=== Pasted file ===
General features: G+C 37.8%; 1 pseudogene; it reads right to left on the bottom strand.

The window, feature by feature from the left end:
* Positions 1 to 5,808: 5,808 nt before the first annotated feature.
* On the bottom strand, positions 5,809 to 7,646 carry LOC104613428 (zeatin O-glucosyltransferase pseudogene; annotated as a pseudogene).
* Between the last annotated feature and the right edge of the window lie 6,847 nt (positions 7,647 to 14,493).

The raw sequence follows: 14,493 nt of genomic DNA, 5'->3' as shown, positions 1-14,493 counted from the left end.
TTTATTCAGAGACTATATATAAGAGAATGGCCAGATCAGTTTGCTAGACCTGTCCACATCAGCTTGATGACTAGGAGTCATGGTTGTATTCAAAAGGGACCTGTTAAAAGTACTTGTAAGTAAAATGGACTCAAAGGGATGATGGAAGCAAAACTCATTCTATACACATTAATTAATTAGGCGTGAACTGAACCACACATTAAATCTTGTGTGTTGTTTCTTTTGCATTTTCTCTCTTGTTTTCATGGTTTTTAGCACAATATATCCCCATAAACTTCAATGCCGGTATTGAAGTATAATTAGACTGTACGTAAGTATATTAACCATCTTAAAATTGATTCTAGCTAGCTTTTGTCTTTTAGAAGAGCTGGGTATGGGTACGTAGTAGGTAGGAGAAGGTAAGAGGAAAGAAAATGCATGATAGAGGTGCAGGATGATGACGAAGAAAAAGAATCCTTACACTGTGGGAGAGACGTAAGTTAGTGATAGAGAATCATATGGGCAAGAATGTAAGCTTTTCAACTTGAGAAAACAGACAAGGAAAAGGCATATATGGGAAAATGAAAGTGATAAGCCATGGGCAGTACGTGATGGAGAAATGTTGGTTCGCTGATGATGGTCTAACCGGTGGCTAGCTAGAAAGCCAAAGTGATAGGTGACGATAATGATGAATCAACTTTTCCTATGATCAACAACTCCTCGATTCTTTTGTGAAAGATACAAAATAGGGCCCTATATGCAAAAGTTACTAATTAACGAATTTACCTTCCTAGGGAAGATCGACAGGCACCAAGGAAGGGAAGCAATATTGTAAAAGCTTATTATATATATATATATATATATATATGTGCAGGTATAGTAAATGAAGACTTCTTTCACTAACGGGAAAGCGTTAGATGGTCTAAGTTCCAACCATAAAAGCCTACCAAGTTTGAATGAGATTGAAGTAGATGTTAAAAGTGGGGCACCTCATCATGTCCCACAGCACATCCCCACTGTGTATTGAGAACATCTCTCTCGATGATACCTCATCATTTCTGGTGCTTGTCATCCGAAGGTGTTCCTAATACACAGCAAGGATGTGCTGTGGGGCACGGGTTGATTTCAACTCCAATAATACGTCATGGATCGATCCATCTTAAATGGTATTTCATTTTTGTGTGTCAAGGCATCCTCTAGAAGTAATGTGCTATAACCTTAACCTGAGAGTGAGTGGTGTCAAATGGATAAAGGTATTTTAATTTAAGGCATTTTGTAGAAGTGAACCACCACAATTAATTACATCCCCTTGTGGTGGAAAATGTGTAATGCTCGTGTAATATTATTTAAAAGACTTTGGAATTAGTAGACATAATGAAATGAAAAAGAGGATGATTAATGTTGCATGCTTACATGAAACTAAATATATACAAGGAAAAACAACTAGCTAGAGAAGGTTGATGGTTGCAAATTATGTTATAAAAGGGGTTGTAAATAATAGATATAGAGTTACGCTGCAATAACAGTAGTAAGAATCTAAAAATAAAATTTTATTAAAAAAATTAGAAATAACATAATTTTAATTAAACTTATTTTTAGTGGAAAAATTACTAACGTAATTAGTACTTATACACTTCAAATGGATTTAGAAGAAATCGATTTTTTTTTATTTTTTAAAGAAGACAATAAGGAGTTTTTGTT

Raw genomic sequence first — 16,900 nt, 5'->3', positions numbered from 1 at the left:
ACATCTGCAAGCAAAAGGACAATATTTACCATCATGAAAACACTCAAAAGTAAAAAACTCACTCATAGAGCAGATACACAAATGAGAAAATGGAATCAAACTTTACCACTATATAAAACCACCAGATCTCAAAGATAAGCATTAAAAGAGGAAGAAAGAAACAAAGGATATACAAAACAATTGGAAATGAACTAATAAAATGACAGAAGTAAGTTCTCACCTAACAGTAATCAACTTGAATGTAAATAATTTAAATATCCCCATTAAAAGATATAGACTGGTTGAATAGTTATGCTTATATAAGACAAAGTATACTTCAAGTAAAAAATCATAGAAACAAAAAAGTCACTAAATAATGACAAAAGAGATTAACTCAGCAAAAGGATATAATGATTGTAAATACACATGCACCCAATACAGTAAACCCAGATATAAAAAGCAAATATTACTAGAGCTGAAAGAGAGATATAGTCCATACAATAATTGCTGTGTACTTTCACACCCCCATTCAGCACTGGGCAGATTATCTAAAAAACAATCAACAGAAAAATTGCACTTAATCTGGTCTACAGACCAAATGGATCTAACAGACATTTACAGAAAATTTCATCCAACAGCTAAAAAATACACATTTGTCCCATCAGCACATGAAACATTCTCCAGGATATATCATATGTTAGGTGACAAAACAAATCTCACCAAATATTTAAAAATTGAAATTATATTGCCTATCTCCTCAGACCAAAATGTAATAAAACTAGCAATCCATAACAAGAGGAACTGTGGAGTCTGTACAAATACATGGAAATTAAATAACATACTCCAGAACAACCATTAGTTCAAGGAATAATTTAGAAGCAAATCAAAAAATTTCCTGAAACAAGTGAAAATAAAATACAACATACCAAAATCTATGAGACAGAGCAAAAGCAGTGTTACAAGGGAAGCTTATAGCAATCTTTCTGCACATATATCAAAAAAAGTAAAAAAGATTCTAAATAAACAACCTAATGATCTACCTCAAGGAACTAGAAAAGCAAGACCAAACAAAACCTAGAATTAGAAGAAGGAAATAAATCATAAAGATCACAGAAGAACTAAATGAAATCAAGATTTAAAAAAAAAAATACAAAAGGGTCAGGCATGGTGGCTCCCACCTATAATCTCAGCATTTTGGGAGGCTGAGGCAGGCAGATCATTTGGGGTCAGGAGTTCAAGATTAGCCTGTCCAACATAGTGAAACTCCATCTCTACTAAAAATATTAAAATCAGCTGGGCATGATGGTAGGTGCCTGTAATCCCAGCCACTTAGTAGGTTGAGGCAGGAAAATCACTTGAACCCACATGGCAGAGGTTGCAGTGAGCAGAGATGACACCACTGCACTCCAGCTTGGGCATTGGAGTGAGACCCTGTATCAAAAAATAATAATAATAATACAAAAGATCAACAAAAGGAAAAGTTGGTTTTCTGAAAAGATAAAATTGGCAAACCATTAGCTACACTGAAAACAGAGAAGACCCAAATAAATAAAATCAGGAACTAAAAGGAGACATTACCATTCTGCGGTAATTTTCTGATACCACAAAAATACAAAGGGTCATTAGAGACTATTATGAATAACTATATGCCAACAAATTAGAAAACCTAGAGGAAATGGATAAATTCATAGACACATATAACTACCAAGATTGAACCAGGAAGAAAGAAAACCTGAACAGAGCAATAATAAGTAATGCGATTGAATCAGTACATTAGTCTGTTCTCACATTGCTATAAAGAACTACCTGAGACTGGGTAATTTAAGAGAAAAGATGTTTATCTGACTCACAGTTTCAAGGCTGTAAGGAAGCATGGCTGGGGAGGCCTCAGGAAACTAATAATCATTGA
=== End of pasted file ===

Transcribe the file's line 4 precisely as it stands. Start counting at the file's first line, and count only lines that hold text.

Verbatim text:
* On the bottom strand, positions 5,809 to 7,646 carry LOC104613428 (zeatin O-glucosyltransferase pseudogene; annotated as a pseudogene).